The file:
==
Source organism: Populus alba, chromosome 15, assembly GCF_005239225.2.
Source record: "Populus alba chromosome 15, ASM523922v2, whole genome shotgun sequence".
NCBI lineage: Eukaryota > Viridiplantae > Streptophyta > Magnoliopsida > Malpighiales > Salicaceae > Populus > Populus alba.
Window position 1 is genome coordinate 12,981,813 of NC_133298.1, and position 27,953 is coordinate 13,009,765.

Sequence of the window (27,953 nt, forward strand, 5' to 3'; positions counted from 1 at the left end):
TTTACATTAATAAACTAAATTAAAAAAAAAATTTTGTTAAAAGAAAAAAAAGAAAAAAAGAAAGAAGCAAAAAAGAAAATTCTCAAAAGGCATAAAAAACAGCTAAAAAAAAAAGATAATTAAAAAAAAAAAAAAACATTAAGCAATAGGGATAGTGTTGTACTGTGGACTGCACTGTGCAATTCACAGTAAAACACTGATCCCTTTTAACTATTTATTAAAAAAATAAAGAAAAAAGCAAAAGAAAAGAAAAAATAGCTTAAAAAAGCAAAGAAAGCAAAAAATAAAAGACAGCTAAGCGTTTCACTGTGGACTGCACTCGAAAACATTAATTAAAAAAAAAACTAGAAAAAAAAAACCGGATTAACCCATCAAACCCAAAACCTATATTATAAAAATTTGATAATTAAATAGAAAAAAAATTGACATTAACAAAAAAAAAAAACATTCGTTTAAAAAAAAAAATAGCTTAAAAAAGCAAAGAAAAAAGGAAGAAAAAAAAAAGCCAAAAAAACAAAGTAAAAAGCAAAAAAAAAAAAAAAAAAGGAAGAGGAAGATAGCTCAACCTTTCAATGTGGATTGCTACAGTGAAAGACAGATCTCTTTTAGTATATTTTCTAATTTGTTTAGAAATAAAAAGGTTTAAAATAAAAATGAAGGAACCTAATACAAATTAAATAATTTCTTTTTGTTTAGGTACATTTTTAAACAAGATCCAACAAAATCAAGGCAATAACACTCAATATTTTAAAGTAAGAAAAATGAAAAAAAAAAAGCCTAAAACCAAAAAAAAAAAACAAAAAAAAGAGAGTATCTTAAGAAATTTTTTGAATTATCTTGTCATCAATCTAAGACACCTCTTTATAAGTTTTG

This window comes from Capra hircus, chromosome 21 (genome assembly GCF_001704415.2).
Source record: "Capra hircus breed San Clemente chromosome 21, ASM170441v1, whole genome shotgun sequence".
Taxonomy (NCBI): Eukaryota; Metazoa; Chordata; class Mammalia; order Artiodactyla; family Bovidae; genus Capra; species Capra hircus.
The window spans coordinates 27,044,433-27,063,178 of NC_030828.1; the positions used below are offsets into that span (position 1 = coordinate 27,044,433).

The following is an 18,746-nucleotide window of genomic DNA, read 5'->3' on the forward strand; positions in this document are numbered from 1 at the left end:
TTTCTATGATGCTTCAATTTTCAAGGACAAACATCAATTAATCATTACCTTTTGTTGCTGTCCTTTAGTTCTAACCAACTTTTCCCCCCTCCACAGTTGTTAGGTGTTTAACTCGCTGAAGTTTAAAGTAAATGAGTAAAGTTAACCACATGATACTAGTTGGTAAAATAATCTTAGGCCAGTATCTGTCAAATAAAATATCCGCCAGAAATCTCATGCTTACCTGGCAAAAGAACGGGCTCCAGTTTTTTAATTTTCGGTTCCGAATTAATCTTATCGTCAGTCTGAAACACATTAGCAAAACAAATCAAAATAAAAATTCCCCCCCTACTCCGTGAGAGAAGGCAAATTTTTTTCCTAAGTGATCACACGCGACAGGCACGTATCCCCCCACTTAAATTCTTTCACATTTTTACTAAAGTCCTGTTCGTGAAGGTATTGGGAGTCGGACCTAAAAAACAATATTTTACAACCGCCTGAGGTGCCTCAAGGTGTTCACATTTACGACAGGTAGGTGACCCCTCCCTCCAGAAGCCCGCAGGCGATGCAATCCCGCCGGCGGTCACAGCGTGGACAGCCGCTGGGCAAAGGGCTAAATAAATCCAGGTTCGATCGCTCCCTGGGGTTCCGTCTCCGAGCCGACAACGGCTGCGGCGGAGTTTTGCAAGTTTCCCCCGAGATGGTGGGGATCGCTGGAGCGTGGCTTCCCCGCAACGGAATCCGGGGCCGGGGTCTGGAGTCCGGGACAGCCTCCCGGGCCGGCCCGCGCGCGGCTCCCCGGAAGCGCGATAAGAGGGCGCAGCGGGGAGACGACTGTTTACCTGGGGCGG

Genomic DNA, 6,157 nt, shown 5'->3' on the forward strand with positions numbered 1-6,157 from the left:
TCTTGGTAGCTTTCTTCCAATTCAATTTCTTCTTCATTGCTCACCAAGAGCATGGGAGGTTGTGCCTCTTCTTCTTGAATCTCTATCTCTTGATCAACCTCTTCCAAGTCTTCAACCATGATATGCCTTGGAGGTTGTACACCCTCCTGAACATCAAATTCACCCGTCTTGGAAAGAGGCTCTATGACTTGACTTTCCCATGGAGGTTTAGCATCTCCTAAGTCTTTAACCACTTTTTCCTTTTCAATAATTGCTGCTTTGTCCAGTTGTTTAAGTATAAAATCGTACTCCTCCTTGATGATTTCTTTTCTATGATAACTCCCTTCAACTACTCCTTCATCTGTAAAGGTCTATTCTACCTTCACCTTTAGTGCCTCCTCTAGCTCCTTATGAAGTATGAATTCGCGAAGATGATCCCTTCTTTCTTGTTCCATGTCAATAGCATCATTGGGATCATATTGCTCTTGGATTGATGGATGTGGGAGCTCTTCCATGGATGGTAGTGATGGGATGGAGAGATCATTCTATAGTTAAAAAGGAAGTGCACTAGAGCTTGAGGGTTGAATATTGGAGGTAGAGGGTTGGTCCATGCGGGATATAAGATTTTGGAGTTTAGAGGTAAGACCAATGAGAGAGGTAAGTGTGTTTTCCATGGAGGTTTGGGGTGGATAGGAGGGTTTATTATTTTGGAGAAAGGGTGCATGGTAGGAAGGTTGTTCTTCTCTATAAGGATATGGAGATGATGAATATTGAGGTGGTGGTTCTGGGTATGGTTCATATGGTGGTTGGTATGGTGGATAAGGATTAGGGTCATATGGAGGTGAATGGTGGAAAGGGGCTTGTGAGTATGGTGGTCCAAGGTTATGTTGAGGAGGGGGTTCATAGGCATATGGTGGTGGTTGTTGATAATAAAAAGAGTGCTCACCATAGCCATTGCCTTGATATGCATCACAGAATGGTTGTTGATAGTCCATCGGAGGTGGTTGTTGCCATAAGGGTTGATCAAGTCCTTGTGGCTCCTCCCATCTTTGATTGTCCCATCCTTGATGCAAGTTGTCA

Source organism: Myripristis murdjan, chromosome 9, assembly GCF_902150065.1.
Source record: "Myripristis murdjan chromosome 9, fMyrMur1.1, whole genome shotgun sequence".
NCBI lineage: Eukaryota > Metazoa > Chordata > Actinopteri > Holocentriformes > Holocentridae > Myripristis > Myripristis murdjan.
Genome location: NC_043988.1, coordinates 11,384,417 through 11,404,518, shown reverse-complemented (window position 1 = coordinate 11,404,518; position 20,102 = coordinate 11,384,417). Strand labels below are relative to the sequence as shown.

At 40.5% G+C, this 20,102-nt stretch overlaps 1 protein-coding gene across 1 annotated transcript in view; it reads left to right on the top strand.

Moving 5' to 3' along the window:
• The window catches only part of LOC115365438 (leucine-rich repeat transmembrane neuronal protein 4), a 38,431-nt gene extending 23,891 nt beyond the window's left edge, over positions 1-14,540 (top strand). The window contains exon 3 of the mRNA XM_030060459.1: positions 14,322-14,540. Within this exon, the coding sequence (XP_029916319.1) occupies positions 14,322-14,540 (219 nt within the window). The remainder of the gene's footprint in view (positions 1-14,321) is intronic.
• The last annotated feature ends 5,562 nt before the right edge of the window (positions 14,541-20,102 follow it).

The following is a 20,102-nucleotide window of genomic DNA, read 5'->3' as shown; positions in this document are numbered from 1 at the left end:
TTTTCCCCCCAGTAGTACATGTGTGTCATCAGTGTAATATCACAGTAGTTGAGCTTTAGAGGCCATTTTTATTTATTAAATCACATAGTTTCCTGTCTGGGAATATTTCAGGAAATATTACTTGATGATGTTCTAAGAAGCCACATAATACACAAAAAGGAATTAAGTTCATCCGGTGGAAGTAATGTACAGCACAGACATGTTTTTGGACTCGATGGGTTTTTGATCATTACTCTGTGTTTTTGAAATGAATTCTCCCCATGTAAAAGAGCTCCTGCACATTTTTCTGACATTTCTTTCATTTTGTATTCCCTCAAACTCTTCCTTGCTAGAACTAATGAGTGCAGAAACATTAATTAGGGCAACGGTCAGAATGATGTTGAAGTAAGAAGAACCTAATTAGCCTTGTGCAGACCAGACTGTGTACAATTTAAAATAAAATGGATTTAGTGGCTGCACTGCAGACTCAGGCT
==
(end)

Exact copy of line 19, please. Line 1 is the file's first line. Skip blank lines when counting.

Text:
At 40.5% G+C, this 20,102-nt stretch overlaps 1 protein-coding gene across 1 annotated transcript in view; it reads left to right on the top strand.